Friday, Feb. 25, 2011 | 2 a.m.
Senate Majority Leader Harry Reid and House Speaker John Boehner have locked themselves into a trillion-dollar game of chicken as lawmakers gear up for the final days of a budget showdown. The stakes aren’t as much whether the government will shut down — as who is going to take the blame if it happens.
At issue is $61 billion: the amount the Republican-led House approved stripping out of the federal budget for the rest of fiscal 2011.
That proposal, which pulls funding from Pell Grants and renewable energy, but preserves it for oil, natural gas and Yucca Mountain, has been a nonstarter with Reid. But he doesn’t have much wiggle room.
Boehner, who is under intense pressure from the Tea Party wing of his party, is telling Reid to toe the line or take the blame for letting the lights go out à la 1995, when Speaker Newt Gingrich and President Bill Clinton both dug in so fiercely on budget cuts that the federal government went offline for about three weeks.
It’s a specter party leaders on both sides warn against.
“We need to cut government spending, that’s no longer debatable. The debate isn’t about whether we cut, it’s about how we cut,” said Reid, who has proposed a 30-day measure to buy time to negotiate — a suggestion Republicans rejected. “But they’re refusing to come to the table at all ... they’re saying ‘it’s our way or the highway.’ We cannot afford a government shutdown.”
“Read my lips,” Boehner said. “We are going to cut spending,” adding that Democrats were at fault for “threatening to shut down the government rather than to cut spending and to follow the will of the American people.”
But fear of a shutdown might not be what it was 15 years ago.
“The nation has finally come to grips with the fact that government spending is out of control,” Republican activist Chuck Muth of Nevada said. “If Republicans get their messaging right, I’m not sure a government shutdown will be a negative.”
Conservative figures such as former Alaska Gov. Sarah Palin have gone so far as to say they would welcome a government shutdown as the first step in contending with the country’s debt. The country is expected to crash into the debt ceiling sometime in April, which would have the same effect of shutting down nonessential services, furloughing federal employees and cutting off government checks for any program that isn’t in surplus.
Tea Party figures in Congress say they won’t vote for anything that doesn’t reflect their cuts.
Boehner appears to be taking their threat seriously: On Wednesday, he proposed a two-week budget extension to allow time for compromise — provided lawmakers cut $4 billion off the budget for those two weeks.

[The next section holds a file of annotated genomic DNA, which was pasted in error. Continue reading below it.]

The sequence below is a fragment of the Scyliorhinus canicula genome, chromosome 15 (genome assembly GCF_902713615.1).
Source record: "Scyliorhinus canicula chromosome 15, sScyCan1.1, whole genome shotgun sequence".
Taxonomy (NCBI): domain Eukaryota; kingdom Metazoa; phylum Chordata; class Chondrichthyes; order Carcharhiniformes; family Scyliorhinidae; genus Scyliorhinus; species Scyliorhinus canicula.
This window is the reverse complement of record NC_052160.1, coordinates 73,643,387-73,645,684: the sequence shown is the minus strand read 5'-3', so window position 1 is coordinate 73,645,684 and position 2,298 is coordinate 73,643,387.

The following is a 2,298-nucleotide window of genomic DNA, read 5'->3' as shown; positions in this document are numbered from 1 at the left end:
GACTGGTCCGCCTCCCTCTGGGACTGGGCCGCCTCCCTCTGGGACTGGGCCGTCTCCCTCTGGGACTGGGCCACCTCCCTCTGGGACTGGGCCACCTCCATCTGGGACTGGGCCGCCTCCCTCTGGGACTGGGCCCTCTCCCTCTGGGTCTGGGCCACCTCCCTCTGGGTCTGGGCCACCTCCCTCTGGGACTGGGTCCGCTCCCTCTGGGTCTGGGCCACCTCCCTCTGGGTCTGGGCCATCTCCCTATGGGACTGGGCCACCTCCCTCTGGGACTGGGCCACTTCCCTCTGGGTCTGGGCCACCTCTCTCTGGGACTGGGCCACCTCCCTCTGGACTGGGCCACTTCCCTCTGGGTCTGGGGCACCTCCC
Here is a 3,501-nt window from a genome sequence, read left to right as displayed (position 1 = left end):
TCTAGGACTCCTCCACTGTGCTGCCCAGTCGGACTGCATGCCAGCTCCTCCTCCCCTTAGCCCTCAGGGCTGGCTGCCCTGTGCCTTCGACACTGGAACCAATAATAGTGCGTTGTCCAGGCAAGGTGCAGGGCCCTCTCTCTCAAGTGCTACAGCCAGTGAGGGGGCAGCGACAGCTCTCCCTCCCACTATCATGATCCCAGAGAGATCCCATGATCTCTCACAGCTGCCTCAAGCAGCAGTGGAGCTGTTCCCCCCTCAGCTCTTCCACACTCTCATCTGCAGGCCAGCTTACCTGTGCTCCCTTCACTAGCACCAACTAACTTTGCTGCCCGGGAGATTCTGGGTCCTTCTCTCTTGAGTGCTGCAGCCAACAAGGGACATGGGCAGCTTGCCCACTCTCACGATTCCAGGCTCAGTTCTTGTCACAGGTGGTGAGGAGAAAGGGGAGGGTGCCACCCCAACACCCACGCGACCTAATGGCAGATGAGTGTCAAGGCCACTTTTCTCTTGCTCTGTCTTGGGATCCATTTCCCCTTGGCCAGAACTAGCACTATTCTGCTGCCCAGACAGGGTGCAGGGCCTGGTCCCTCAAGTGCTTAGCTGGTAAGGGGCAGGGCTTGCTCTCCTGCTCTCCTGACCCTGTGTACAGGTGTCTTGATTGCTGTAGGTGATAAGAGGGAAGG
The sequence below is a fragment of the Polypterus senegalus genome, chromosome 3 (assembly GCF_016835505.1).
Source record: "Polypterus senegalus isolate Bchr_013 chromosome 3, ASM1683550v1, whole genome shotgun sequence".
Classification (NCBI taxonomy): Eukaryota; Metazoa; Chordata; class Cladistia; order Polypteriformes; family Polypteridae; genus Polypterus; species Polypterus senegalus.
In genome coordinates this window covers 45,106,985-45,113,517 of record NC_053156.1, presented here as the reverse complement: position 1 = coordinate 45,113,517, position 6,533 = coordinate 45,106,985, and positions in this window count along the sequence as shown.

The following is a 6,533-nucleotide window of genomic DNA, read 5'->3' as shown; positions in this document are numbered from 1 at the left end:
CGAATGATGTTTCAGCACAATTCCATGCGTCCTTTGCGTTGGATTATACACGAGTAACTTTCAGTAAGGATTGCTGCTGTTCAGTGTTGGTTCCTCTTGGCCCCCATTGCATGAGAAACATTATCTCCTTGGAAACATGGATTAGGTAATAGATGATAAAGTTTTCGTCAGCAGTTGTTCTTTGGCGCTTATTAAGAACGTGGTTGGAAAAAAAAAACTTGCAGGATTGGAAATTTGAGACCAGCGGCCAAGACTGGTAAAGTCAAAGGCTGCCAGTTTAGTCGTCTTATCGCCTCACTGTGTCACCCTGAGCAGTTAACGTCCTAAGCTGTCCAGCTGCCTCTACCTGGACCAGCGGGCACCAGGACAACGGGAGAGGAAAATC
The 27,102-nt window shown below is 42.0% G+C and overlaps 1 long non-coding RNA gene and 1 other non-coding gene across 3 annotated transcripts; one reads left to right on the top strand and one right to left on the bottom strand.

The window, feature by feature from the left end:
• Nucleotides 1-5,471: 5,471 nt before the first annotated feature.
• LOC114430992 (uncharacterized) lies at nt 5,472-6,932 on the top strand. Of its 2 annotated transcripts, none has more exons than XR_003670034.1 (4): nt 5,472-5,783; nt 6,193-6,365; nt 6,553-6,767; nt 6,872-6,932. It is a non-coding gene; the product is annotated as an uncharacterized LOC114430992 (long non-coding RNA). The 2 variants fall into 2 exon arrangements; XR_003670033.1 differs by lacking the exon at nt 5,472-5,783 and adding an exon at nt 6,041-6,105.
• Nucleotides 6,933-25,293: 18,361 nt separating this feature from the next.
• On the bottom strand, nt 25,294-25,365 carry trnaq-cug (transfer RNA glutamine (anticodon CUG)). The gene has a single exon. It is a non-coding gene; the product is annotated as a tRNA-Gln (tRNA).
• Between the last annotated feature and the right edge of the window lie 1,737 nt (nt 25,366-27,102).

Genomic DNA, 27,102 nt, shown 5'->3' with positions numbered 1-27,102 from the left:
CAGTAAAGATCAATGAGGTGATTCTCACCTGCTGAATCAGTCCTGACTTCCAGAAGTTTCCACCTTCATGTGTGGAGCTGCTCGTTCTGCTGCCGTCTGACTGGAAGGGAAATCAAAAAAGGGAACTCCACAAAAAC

Reid spokesman Jon Summers blasted it as a “prorated version of the same reckless proposal.”
As lawmakers shoot down each other’s proposals, the moment of reckoning is fast approaching: After March 4 federal funding will run out, leaving lawmakers five working days to come to some sort of agreement that can eke out a majority in both houses of Congress.
Even on a rushed schedule, it will take at least a few days for the Senate to make changes to what the House passed, not to mention the negotiations that have to happen to resolve the two versions.
The situation is colored by the need for both party leaders to hold onto hard-won political ground — not just for this Congress, but also their political fates in 2012.
Boehner wants to hold onto the fealty of the Tea Party without losing the rest of his party.
In the past few weeks the more conservative GOP House members have shown they are willing to hang Boehner and his leadership team out to dry if they don’t like the party’s line. It won’t be so easy for Boehner to cater to them when not all House GOP members want to risk a shutdown to hold their political ground.
“Actually, I don’t think it’s that bad an idea,” Rep. Dean Heller told a Las Vegas television station regarding Reid’s proposal for a 30-day extension to buy time to negotiate. Heller has broken rank with Boehner over votes on the Patriot Act and Yucca Mountain funding.
“If both sides can’t come to an agreement, I think we ought to extend this thing for a couple of weeks so we can continue negotiations,” he said. “I just don’t want to see this government shut down.”
For Reid, winning the budget battle means regaining the policy driver’s seat, which he seemed to have all but lost in December, when Obama was making tax deals directly with the Republicans in the name of urgency.
Despite the clock ticking on a government shutdown — agencies have begun to prepare for it — Obama seems to be sitting this battle out. He’s focusing instead on the fiscal 2012 budget he released two weeks ago.
“Democrats definitely have the upper hand. Republicans are doing a lousy job because their message is divided,” Muth said. Boehner is “on probation. He’s not known as a movement conservative, so he’s not going to get the benefit of the doubt ... Reid’s got a lot less to lose.”
But Reid’s running a tough message, even for a seasoned statesman. Democrats haven’t actually offered any cuts below current government funding levels. His caucus isn’t speaking with one voice either. Some in his party say they would vote for some of the Republicans’ cuts.
While he wrangles his caucus Reid also needs to keep control of the messaging war on the competing dollar figures involved.
“The country’s been looking at 12-figure price tags on a lot of these pieces of legislation,” Nevada Republican strategist Robert Uithoven said. “Sixty-one billion to a lot of people isn’t that much money, especially in the context of what was passed in the previous Congress. I’d rather be in Speaker Boehner’s shoes at this time, than Sen. Reid’s.”